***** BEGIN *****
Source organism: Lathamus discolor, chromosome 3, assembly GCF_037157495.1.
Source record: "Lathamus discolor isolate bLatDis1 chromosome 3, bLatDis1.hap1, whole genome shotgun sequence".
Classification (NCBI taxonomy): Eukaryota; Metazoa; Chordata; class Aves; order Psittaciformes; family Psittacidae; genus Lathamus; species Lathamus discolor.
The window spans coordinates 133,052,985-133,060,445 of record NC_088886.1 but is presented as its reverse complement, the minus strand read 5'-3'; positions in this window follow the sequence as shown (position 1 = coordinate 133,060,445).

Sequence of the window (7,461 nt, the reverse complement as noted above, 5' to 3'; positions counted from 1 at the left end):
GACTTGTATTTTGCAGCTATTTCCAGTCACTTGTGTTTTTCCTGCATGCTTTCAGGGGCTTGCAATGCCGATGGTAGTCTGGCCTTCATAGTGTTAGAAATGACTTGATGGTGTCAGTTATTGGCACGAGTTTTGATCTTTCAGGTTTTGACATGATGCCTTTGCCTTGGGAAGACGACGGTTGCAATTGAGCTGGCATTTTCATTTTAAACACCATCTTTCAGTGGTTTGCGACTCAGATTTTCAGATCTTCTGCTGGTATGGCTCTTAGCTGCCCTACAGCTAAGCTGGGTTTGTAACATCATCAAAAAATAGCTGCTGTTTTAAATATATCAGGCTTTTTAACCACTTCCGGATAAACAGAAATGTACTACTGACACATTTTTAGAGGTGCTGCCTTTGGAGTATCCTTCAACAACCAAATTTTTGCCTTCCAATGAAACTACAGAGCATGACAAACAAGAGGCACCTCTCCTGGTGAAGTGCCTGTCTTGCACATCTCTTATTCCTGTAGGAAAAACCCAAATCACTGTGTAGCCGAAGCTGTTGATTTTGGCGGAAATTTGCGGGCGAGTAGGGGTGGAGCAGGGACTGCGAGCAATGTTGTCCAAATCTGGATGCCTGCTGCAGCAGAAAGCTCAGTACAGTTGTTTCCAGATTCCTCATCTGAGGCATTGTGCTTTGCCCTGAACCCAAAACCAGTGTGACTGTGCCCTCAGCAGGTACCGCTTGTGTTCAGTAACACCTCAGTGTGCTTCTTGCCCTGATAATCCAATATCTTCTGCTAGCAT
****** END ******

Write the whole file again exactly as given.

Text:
Source organism: Lathamus discolor, chromosome 3, assembly GCF_037157495.1.
Source record: "Lathamus discolor isolate bLatDis1 chromosome 3, bLatDis1.hap1, whole genome shotgun sequence".
Classification (NCBI taxonomy): Eukaryota; Metazoa; Chordata; class Aves; order Psittaciformes; family Psittacidae; genus Lathamus; species Lathamus discolor.
The window spans coordinates 133,052,985-133,060,445 of record NC_088886.1 but is presented as its reverse complement, the minus strand read 5'-3'; positions in this window follow the sequence as shown (position 1 = coordinate 133,060,445).

Sequence of the window (7,461 nt, the reverse complement as noted above, 5' to 3'; positions counted from 1 at the left end):
GACTTGTATTTTGCAGCTATTTCCAGTCACTTGTGTTTTTCCTGCATGCTTTCAGGGGCTTGCAATGCCGATGGTAGTCTGGCCTTCATAGTGTTAGAAATGACTTGATGGTGTCAGTTATTGGCACGAGTTTTGATCTTTCAGGTTTTGACATGATGCCTTTGCCTTGGGAAGACGACGGTTGCAATTGAGCTGGCATTTTCATTTTAAACACCATCTTTCAGTGGTTTGCGACTCAGATTTTCAGATCTTCTGCTGGTATGGCTCTTAGCTGCCCTACAGCTAAGCTGGGTTTGTAACATCATCAAAAAATAGCTGCTGTTTTAAATATATCAGGCTTTTTAACCACTTCCGGATAAACAGAAATGTACTACTGACACATTTTTAGAGGTGCTGCCTTTGGAGTATCCTTCAACAACCAAATTTTTGCCTTCCAATGAAACTACAGAGCATGACAAACAAGAGGCACCTCTCCTGGTGAAGTGCCTGTCTTGCACATCTCTTATTCCTGTAGGAAAAACCCAAATCACTGTGTAGCCGAAGCTGTTGATTTTGGCGGAAATTTGCGGGCGAGTAGGGGTGGAGCAGGGACTGCGAGCAATGTTGTCCAAATCTGGATGCCTGCTGCAGCAGAAAGCTCAGTACAGTTGTTTCCAGATTCCTCATCTGAGGCATTGTGCTTTGCCCTGAACCCAAAACCAGTGTGACTGTGCCCTCAGCAGGTACCGCTTGTGTTCAGTAACACCTCAGTGTGCTTCTTGCCCTGATAATCCAATATCTTCTGCTAGCAT